Former investors in Stanford Financial Group have filed suit against BDO USA and BDO International, claiming the auditing firm knowingly participated in imprisoned Texas financier Allen Stanford’s multibillion-dollar Ponzi scheme.

Stanford, a former gym owner from Mexia, Texas, built a financial services empire that at its height boasted 30,000 customers in 130 countries managing billions of dollars in investment funds. Stanford Financial had its headquarters in Dallas, but it also created an offshore bank on the island of Antigua that sold over $7 billion in certificates of deposit through a web of Stanford-connected companies around the world starting in the mid-1980s.

The scheme ultimately collapsed in the wake of the financial crisis in late 2008 and early 2009, and the SEC filed a complaint against Stanford Group Company, the Antigua-based Stanford International Bank Limited, and various other entities controlled by Stanford (see Stanford Indicted in $7 Billion Ponzi Scheme).

The class-action lawsuit, filed Thursday in a Dallas federal court, claimed that BDO audited SGC, the Texas-based broker/dealer and investment advisor that recommended and sold SIBL’s fictitious CDs to investors. In addition, BDO audited the annual financial statements of Stanford Group Holdings, and provided other critical services to SIBL.

“Despite the pervasive fraud that infected Stanford Financial Group’s operations, BDO repeatedly issued unqualified audit opinions on its Stanford clients’ annual financial statements,” said the complaint.

A BDO spokesman forwarded the firm’s response to the Stanford litigation with a statement claiming the firm never acted as auditor for one of the Stanford banks.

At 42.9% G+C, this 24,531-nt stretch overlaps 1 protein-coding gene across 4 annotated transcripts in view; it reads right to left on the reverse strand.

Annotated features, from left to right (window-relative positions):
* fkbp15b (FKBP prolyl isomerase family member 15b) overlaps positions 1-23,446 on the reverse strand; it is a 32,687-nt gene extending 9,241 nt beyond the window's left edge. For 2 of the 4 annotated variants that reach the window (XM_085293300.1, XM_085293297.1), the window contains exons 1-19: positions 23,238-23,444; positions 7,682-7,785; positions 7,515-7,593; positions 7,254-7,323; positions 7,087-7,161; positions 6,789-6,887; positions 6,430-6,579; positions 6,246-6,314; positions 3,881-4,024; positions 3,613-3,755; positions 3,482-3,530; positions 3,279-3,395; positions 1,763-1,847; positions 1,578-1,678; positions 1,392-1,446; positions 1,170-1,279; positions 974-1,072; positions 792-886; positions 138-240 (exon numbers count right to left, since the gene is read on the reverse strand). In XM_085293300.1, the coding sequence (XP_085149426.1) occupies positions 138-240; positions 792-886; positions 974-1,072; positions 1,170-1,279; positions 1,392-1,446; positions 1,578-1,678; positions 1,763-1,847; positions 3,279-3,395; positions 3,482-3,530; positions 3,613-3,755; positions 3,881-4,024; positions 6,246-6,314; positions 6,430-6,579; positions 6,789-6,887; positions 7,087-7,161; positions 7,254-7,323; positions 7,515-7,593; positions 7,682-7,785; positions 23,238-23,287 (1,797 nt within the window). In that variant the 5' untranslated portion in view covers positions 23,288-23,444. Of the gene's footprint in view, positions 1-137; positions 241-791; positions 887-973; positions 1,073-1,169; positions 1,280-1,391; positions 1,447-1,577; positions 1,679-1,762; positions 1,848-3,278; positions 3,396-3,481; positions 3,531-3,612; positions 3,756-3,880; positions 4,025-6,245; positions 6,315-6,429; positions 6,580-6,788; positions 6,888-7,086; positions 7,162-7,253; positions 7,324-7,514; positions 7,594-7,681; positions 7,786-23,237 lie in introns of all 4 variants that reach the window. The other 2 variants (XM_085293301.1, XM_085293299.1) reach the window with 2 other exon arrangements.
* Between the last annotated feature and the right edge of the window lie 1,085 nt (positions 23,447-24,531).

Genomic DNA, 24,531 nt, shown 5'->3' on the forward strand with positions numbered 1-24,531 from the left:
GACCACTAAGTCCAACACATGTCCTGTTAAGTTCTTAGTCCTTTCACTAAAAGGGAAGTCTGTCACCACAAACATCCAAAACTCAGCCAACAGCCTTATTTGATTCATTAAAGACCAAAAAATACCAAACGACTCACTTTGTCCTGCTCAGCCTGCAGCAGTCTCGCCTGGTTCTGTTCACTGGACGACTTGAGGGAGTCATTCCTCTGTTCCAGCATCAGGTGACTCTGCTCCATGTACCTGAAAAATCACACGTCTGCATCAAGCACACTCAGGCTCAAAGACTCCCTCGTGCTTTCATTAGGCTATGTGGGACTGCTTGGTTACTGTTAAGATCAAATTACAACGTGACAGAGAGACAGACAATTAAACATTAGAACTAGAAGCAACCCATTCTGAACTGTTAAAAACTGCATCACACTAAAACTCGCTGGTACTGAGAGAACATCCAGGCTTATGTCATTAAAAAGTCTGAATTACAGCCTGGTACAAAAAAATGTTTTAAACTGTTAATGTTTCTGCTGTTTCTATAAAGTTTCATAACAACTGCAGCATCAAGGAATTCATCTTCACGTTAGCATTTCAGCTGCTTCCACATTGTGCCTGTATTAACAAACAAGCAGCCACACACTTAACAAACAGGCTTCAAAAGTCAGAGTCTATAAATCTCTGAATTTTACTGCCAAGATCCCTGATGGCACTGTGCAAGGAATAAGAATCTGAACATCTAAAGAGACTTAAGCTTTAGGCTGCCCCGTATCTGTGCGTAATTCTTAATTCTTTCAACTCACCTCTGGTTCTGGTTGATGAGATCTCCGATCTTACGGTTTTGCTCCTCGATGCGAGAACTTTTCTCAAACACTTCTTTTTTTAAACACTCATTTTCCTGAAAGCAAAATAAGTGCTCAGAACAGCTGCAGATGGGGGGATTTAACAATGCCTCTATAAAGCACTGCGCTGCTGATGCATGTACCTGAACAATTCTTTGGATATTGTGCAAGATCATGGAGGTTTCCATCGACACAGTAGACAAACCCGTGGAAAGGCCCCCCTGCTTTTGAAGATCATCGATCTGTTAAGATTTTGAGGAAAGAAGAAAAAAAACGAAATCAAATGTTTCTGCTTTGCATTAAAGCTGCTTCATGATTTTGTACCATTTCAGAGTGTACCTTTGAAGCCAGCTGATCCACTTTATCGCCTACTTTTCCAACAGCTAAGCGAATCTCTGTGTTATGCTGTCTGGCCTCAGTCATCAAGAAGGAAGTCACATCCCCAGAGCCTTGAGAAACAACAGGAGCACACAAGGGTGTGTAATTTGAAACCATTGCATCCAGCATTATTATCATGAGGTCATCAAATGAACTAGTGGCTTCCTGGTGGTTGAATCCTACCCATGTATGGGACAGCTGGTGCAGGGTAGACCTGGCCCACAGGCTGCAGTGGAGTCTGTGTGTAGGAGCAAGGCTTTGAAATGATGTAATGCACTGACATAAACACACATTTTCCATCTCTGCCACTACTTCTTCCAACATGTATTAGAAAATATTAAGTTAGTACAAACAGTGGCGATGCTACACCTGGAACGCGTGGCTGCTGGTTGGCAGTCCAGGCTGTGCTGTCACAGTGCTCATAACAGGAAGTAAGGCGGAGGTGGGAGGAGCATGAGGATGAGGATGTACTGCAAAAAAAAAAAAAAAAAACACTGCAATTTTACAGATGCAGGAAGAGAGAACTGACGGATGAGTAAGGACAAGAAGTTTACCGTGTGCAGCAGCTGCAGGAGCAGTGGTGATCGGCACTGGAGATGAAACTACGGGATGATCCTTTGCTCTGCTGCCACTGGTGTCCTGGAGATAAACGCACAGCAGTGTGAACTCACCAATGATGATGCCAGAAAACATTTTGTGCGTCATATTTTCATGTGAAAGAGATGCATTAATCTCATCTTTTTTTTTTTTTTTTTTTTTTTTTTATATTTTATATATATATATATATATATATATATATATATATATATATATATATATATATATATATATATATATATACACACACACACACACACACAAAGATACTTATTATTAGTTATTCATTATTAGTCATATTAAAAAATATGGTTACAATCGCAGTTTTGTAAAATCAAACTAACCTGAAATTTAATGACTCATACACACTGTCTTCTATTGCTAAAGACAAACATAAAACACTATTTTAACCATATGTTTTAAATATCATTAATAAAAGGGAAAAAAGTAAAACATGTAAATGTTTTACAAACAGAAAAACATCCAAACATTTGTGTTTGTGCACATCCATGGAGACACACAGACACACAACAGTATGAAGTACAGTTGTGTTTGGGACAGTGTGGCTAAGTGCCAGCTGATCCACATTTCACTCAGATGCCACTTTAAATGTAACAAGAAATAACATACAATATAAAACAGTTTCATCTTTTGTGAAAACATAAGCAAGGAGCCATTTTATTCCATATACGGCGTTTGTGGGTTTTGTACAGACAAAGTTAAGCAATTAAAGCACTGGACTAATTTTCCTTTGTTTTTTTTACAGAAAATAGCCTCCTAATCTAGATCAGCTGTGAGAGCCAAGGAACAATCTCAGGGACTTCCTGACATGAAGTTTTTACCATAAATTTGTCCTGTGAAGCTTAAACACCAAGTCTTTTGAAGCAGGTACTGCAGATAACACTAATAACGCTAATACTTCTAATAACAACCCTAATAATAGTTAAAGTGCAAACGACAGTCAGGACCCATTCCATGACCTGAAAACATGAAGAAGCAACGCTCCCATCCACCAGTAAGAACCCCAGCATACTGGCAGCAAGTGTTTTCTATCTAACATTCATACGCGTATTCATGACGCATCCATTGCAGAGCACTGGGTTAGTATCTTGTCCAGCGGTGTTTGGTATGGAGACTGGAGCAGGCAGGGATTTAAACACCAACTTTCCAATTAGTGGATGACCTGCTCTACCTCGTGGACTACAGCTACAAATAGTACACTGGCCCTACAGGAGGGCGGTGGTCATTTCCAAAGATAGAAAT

“BDO was never the auditor of Stanford International Bank—the entity where this fraud took place,” said the statement. “That very important fact and the timing of this complaint—years after the Stanford fraud came to light and after many other investor complaints were filed—reflects a transparent understanding that these allegations lack merit.”

The lawsuit also accused BDO of playing a significant role in weakening Antigua’s banking laws as a member of the “Stanford Task Force,” a group that Stanford funded and organized in order to rewrite Antigua’s banking laws and seize control of its banking regulators. The task force ultimately succeeded in weakening Antigua’s regulatory regime and effectively eliminated SIBL’s Antiguan competitors.

Stanford was arrested in June 2009 and imprisoned, but he has not yet faced trial as his trial date has been postponed due to poor health and injuries sustained in a prison fight. He has gone back and forth between the prison system and area hospitals since his arrest.

Register or login for access to this item and much more

All Accounting Today content is archived after seven days.

Community members receive:
  • All recent and archived articles
  • Conference offers and updates
  • A full menu of enewsletter options
  • Web seminars, white papers, ebooks

Don't have an account? Register for Free Unlimited Access